Anyone planning a holiday or business trip to the neon-lit streets of Tokyo will want to keep their smartphone camera handy, as an upcoming update to Google Translate is set to add Japanese to its 31-strong list of languages to its image recognition suite.

For those unaware of the feature, the Google Translate app can translate foreign text from almost any kind of written source, such as street signs and restaurant menus, using a single photo of the text via a smartphone or tablet camera.

The instant recognition software has proved to be something of a boon for confused tourists, although up until now the majority of languages supported by the feature stuck to regular character types from foreign tongues derived from Latin.

Considering the complexity of the Japanese language, being able to use a quick photo within Google's app to switch kanji and kana characters to English (and vice versa) is a huge boost to the celebrated app's killer feature and help visitors to the region becoming overwhelmed by the hefty language barrier. That being said, we suppose it would have made the 2003 film Lost in Translation a lot less interesting.

The Google Translate app update (version 5.7) is steadily rolling out to Android users, although APK Mirror already has the latest update available to download. As ever, we recommend waiting for the official update via the Google Play Store, but if you have an imminent trip to Japan in the next few days, the unofficial link can be found here. An update to the iOS version of the app is likely to follow.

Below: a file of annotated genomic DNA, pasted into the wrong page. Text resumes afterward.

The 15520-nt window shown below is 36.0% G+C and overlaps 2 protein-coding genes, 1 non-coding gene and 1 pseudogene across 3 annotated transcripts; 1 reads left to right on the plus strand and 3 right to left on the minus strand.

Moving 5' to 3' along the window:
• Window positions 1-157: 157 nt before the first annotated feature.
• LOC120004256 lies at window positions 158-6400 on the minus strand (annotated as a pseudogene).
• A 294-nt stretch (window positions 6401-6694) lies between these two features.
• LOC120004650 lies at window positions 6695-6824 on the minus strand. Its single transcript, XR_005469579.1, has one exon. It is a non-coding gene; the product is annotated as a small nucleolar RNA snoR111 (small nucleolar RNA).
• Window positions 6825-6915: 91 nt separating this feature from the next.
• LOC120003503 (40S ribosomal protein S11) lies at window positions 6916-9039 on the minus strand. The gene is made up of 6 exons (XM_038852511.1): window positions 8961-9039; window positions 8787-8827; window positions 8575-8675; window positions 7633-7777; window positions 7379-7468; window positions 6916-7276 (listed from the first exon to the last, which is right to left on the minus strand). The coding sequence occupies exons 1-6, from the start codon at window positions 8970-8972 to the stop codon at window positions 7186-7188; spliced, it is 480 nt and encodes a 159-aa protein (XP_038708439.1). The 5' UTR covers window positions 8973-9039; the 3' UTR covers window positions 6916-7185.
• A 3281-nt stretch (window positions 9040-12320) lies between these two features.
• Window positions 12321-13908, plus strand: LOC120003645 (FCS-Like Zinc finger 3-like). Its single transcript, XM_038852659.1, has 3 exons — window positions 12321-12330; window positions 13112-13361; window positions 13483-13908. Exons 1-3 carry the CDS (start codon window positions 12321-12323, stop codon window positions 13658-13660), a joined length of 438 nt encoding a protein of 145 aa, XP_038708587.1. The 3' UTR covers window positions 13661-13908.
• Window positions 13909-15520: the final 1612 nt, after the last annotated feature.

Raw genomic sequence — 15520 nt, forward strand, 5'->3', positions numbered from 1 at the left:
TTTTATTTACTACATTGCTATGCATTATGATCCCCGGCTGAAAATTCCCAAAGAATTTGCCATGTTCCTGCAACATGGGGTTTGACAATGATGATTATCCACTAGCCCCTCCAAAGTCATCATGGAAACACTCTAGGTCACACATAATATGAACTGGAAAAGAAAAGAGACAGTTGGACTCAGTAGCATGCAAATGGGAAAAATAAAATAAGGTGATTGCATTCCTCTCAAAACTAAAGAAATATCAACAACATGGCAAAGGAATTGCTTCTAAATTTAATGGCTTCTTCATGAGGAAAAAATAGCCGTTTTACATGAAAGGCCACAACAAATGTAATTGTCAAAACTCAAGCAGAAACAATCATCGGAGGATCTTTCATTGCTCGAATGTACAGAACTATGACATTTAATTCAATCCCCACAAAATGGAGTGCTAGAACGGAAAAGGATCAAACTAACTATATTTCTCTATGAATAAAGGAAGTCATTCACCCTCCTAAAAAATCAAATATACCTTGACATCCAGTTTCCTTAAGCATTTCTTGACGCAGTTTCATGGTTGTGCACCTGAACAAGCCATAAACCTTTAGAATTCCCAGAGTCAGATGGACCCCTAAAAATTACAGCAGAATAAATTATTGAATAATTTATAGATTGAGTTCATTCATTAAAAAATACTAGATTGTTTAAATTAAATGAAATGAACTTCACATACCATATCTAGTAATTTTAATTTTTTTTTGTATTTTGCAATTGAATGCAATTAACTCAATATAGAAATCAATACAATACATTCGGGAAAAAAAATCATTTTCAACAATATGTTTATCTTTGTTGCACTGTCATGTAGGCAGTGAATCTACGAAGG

For those wondering how to actually use the feature, here's how it works:

How to use Google Translate to translate text in photos and images

1. Download Google Translate from the Google Play Store or Apple's iOS App Store

2. Open the app, tap the top left field and select the language you wish to translate.

3. In the right field, select the language you wish to translate to.

4. Tap the camera icon - if this contains a plus shape where the icon's lens then the app has already registered the text area, but if not drag to select the area in the photo with text once you've taken the snap.

5. Point the camera at the text you wish to translate and tap the eye icon. If Instant Translation is available and you have the language file already stored on your device then the translation will appear in a few seconds, otherwise you may need to download a language file over Wi-Fi or mobile data (available here on smartphone or tablet).

6. To translate an existing image tap the import icon instead of the camera drag to select the area in the photo with text.